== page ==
The opinion of the court was delivered by: GESELL
These consolidated cases challenge interim regulations promulgated by the Secretary of Transportation pursuant to the Surface Transportation Assistance Act of 1982 (STAA), Pub. L. No. 97-424, 96 Stat. 2097 (1983), as amended, designating certain highways on which longer and wider trucks may operate nationwide. 48 Fed. Reg. 14,844 (April 5, 1983). On March 27, 1984, this Court filed a Memorandum and Order denying motions for preliminary injunctions brought by plaintiffs in each case.
582 F. Supp. 1444. Plaintiffs in Civil Action No. 83-3885 (collectively "Center for Auto Safety") have now moved for summary judgment. Defendants oppose and have moved to dismiss both cases, contending that all issues raised herein are now moot in view of new regulations published June 5, 1984, which establish "final" designations of highways. 49 Fed. Reg. 23,302 All parties have had opportunity to address these motions both in writing and in oral argument before the Court.
Plaintiffs argue that the final regulations perpetuate the same legal deficiencies they contend infected the interim regulations. A variety of new and different issues will also be presented by the final regulations, however, and the mere possibility that the interim and final regulations may share some of the same general shortcomings does not keep the controversy as to the interim regulations alive. The reasoning of the Court of Appeals in a recent case which presented somewhat similar circumstances makes this clear.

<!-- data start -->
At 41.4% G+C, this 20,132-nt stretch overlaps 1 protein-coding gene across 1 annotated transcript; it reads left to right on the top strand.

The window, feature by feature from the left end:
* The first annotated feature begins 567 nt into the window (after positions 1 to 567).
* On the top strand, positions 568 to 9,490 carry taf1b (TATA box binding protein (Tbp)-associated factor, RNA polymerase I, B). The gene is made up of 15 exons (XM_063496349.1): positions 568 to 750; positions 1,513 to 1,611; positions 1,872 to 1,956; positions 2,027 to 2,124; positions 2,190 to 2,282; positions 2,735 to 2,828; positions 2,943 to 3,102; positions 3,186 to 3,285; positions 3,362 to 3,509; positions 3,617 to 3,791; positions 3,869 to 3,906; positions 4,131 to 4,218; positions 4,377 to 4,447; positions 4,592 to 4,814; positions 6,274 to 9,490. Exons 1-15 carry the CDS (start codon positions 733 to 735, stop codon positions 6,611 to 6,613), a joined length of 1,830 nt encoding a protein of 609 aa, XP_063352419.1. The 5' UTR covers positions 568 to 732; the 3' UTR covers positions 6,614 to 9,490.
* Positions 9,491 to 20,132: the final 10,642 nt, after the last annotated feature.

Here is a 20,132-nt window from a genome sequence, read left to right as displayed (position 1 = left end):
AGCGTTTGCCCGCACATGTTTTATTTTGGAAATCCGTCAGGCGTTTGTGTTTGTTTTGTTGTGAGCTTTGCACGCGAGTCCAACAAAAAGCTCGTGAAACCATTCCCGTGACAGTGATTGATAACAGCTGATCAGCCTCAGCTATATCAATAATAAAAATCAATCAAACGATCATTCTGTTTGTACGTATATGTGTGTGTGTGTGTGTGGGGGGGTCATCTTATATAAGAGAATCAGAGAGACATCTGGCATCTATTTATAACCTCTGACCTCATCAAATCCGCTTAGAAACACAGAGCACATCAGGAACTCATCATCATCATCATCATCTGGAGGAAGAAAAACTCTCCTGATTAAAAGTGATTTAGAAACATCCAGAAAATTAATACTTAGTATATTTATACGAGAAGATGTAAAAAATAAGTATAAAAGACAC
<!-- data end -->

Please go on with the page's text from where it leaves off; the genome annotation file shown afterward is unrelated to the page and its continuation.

The Department's promulgation of No. 150, which rescinded No. 66, presents a new case. The Treasury's most recent action was the product of a third rulemaking proceeding; it was a different regulation, containing on its face reasoning not previously articulated by the agency as its policy. In addition, No. 150 contains substantive provisions different from those of its predecessors. Whether these differences give rise to a legal distinction between No. 150 and No. 94 remains to be seen. Any person complaining of the procedures of No. 150 should attack it by a separate action . . . .
Center for Science in the Public Interest v. Regan, 234 U.S. App. D.C. 62, 727 F.2d 1161, 1166 (D.C. Cir. 1984).
This is not a case which is "capable of repetition, yet evading review." See 727 F.2d at 1167 n.6. "Final" regulations are now in effect. Moreover, the Secretary was not only "legitimately empowered to initiate further rulemaking," 727 F.2d at 1164-65, but issued the final regulations pursuant to a statutory requirement that she do so, albeit in an untimely fashion. There are no grounds, therefore, for continuing to litigate interim regulations no longer in effect. To do so would simply result in an advisory ruling, not the resolution of a live controversy.
The present dispute over the interim regulations is moot. If the final regulations now in effect are to be challenged, this must be done in a new, unrelated proceeding. Accordingly, plaintiffs' motion for summary judgment is denied, defendants' motion to dismiss Civil Action No. 83-3885 is granted, and the case is dismissed.
Plaintiffs in Civil Action No. 84-0136 do not oppose defendants' motion to dismiss their case as moot. This motion is granted and Civil Action No. 84-0136 is also dismissed.